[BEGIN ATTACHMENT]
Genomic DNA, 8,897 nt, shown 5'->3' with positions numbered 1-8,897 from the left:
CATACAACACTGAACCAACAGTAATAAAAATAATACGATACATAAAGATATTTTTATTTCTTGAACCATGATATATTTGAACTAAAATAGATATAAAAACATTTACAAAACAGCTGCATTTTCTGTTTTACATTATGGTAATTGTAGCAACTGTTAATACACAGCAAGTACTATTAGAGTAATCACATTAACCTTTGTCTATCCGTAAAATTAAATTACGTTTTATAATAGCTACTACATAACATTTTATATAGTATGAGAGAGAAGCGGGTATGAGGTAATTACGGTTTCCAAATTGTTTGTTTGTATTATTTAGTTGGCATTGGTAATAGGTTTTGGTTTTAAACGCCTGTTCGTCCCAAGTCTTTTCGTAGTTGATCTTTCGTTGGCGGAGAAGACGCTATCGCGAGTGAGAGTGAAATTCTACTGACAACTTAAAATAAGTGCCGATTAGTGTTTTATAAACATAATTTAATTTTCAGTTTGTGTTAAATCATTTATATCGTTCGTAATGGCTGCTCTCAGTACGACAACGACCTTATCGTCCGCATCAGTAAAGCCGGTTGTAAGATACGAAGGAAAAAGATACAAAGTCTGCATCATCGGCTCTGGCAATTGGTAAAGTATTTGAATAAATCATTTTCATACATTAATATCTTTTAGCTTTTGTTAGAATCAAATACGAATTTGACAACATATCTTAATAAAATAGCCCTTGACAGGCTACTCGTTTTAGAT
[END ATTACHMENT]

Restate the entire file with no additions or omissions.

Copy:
Genomic DNA, 8,897 nt, shown 5'->3' with positions numbered 1-8,897 from the left:
CATACAACACTGAACCAACAGTAATAAAAATAATACGATACATAAAGATATTTTTATTTCTTGAACCATGATATATTTGAACTAAAATAGATATAAAAACATTTACAAAACAGCTGCATTTTCTGTTTTACATTATGGTAATTGTAGCAACTGTTAATACACAGCAAGTACTATTAGAGTAATCACATTAACCTTTGTCTATCCGTAAAATTAAATTACGTTTTATAATAGCTACTACATAACATTTTATATAGTATGAGAGAGAAGCGGGTATGAGGTAATTACGGTTTCCAAATTGTTTGTTTGTATTATTTAGTTGGCATTGGTAATAGGTTTTGGTTTTAAACGCCTGTTCGTCCCAAGTCTTTTCGTAGTTGATCTTTCGTTGGCGGAGAAGACGCTATCGCGAGTGAGAGTGAAATTCTACTGACAACTTAAAATAAGTGCCGATTAGTGTTTTATAAACATAATTTAATTTTCAGTTTGTGTTAAATCATTTATATCGTTCGTAATGGCTGCTCTCAGTACGACAACGACCTTATCGTCCGCATCAGTAAAGCCGGTTGTAAGATACGAAGGAAAAAGATACAAAGTCTGCATCATCGGCTCTGGCAATTGGTAAAGTATTTGAATAAATCATTTTCATACATTAATATCTTTTAGCTTTTGTTAGAATCAAATACGAATTTGACAACATATCTTAATAAAATAGCCCTTGACAGGCTACTCGTTTTAGAT